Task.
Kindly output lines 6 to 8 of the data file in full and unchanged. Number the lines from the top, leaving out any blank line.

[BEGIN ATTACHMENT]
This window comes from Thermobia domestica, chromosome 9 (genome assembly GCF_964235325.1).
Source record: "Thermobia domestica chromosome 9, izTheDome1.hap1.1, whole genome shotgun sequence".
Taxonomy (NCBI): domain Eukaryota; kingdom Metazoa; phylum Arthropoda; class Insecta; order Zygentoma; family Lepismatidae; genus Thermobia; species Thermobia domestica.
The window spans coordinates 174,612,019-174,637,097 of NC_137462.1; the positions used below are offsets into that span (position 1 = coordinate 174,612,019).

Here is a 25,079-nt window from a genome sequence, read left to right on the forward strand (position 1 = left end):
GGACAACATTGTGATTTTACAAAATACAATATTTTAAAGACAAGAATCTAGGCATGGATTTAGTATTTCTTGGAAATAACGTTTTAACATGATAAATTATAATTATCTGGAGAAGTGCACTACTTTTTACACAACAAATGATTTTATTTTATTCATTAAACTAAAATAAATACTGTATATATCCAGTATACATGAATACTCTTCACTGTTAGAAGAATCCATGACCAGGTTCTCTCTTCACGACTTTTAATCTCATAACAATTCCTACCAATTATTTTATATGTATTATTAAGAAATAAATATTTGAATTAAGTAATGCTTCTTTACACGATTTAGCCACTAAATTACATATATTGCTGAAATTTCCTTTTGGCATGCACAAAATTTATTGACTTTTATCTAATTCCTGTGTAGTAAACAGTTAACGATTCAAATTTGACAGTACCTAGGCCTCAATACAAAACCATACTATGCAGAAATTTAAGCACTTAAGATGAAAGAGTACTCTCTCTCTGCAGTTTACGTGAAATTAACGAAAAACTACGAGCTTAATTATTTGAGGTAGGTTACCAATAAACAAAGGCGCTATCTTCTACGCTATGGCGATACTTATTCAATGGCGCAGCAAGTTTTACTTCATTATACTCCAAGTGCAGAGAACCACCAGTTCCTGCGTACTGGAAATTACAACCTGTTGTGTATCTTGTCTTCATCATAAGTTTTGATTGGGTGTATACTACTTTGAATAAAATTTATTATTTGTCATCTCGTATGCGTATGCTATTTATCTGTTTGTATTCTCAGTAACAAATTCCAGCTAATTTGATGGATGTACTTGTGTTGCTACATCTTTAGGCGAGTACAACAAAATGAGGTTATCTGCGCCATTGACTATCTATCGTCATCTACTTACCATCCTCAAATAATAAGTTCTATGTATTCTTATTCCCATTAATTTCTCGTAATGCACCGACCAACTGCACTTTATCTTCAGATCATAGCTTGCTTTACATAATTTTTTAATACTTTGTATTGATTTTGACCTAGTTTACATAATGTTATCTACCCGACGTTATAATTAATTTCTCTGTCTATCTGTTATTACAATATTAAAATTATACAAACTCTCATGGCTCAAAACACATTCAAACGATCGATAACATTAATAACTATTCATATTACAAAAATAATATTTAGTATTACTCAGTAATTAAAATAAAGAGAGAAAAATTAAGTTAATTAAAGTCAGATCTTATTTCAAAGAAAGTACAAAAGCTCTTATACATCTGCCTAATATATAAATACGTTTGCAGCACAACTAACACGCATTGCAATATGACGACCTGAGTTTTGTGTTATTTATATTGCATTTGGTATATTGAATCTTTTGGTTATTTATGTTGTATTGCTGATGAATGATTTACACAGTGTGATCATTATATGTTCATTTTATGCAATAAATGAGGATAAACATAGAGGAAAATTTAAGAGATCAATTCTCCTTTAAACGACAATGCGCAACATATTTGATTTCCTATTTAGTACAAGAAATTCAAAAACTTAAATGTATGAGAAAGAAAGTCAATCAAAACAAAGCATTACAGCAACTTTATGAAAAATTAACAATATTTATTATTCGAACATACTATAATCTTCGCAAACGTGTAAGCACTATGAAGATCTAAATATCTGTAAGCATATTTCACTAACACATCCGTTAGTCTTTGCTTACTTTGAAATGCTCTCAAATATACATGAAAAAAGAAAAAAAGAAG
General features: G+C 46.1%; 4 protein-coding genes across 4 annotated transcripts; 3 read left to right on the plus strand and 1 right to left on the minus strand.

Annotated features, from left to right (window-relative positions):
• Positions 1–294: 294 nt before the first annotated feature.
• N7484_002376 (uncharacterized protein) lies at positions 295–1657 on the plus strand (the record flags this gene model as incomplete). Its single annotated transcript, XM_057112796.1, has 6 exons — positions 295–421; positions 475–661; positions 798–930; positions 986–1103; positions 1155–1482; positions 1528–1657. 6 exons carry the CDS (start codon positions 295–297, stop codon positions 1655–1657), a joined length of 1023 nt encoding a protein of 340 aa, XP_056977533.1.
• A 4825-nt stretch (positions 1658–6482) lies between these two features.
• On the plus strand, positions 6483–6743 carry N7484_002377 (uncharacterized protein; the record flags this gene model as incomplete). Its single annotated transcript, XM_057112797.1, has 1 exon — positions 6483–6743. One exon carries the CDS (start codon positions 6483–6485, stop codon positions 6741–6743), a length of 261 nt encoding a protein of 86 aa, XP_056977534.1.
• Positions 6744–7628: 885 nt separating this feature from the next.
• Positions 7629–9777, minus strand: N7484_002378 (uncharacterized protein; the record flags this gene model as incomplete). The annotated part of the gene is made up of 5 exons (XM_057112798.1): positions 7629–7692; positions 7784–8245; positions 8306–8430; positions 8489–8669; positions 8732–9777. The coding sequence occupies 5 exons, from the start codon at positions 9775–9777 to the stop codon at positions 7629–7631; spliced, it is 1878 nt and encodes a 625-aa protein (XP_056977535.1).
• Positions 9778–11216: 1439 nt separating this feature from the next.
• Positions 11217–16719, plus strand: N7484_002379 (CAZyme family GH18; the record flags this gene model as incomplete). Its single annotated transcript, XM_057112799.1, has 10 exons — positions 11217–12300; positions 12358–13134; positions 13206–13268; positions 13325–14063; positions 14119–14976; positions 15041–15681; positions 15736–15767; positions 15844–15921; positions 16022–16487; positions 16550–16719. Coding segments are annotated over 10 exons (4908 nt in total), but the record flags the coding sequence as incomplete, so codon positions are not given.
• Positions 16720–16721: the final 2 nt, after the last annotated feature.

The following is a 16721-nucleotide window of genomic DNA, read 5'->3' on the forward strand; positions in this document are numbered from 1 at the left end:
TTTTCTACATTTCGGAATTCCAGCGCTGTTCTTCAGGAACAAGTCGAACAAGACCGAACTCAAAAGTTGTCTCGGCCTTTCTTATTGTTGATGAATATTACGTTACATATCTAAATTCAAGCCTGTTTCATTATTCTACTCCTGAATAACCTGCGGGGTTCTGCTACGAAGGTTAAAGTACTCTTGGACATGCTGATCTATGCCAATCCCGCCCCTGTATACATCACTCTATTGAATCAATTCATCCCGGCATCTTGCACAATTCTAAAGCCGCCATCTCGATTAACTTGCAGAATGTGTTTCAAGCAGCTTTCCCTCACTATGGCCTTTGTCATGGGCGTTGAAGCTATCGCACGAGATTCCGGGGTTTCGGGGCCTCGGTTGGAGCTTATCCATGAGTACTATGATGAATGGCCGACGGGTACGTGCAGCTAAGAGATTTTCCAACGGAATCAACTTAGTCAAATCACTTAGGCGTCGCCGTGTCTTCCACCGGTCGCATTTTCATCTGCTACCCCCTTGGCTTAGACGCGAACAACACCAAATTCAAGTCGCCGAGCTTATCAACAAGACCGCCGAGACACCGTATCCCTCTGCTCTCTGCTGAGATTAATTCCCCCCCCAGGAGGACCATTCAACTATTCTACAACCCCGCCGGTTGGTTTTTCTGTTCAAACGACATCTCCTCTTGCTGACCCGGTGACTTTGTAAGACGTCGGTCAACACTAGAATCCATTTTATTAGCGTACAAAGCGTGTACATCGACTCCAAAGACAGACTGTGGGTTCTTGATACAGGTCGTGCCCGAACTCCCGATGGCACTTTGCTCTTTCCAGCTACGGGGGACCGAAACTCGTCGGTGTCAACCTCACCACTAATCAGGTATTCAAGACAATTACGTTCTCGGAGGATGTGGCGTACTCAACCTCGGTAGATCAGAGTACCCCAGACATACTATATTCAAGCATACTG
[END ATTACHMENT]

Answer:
GGACAACATTGTGATTTTACAAAATACAATATTTTAAAGACAAGAATCTAGGCATGGATTTAGTATTTCTTGGAAATAACGTTTTAACATGATAAATTATAATTATCTGGAGAAGTGCACTACTTTTTACACAACAAATGATTTTATTTTATTCATTAAACTAAAATAAATACTGTATATATCCAGTATACATGAATACTCTTCACTGTTAGAAGAATCCATGACCAGGTTCTCTCTTCACGACTTTTAATCTCATAACAATTCCTACCAATTATTTTATATGTATTATTAAGAAATAAATATTTGAATTAAGTAATGCTTCTTTACACGATTTAGCCACTAAATTACATATATTGCTGAAATTTCCTTTTGGCATGCACAAAATTTATTGACTTTTATCTAATTCCTGTGTAGTAAACAGTTAACGATTCAAATTTGACAGTACCTAGGCCTCAATACAAAACCATACTATGCAGAAATTTAAGCACTTAAGATGAAAGAGTACTCTCTCTCTGCAGTTTACGTGAAATTAACGAAAAACTACGAGCTTAATTATTTGAGGTAGGTTACCAATAAACAAAGGCGCTATCTTCTACGCTATGGCGATACTTATTCAATGGCGCAGCAAGTTTTACTTCATTATACTCCAAGTGCAGAGAACCACCAGTTCCTGCGTACTGGAAATTACAACCTGTTGTGTATCTTGTCTTCATCATAAGTTTTGATTGGGTGTATACTACTTTGAATAAAATTTATTATTTGTCATCTCGTATGCGTATGCTATTTATCTGTTTGTATTCTCAGTAACAAATTCCAGCTAATTTGATGGATGTACTTGTGTTGCTACATCTTTAGGCGAGTACAACAAAATGAGGTTATCTGCGCCATTGACTATCTATCGTCATCTACTTACCATCCTCAAATAATAAGTTCTATGTATTCTTATTCCCATTAATTTCTCGTAATGCACCGACCAACTGCACTTTATCTTCAGATCATAGCTTGCTTTACATAATTTTTTAATACTTTGTATTGATTTTGACCTAGTTTACATAATGTTATCTACCCGACGTTATAATTAATTTCTCTGTCTATCTGTTATTACAATATTAAAATTATACAAACTCTCATGGCTCAAAACACATTCAAACGATCGATAACATTAATAACTATTCATATTACAAAAATAATATTTAGTATTACTCAGTAATTAAAATAAAGAGAGAAAAATTAAGTTAATTAAAGTCAGATCTTATTTCAAAGAAAGTACAAAAGCTCTTATACATCTGCCTAATATATAAATACGTTTGCAGCACAACTAACACGCATTGCAATATGACGACCTGAGTTTTGTGTTATTTATATTGCATTTGGTATATTGAATCTTTTGGTTATTTATGTTGTATTGCTGATGAATGATTTACACAGTGTGATCATTATATGTTCATTTTATGCAATAAATGAGGATAAACATAGAGGAAAATTTAAGAGATCAATTCTCCTTTAAACGACAATGCGCAACATATTTGATTTCCTATTTAGTACAAGAAATTCAAAAACTTAAATGTATGAGAAAGAAAGTCAATCAAAACAAAGCATTACAGCAACTTTATGAAAAATTAACAATATTTATTATTCGAACATACTATAATCTTCGCAAACGTGTAAGCACTATGAAGATCTAAATATCTGTAAGCATATTTCACTAACACATCCGTTAGTCTTTGCTTACTTTGAAATGCTCTCAAATATACATGAAAAAAGAAAAAAAGAAG
General features: G+C 46.1%; 4 protein-coding genes across 4 annotated transcripts; 3 read left to right on the plus strand and 1 right to left on the minus strand.

Annotated features, from left to right (window-relative positions):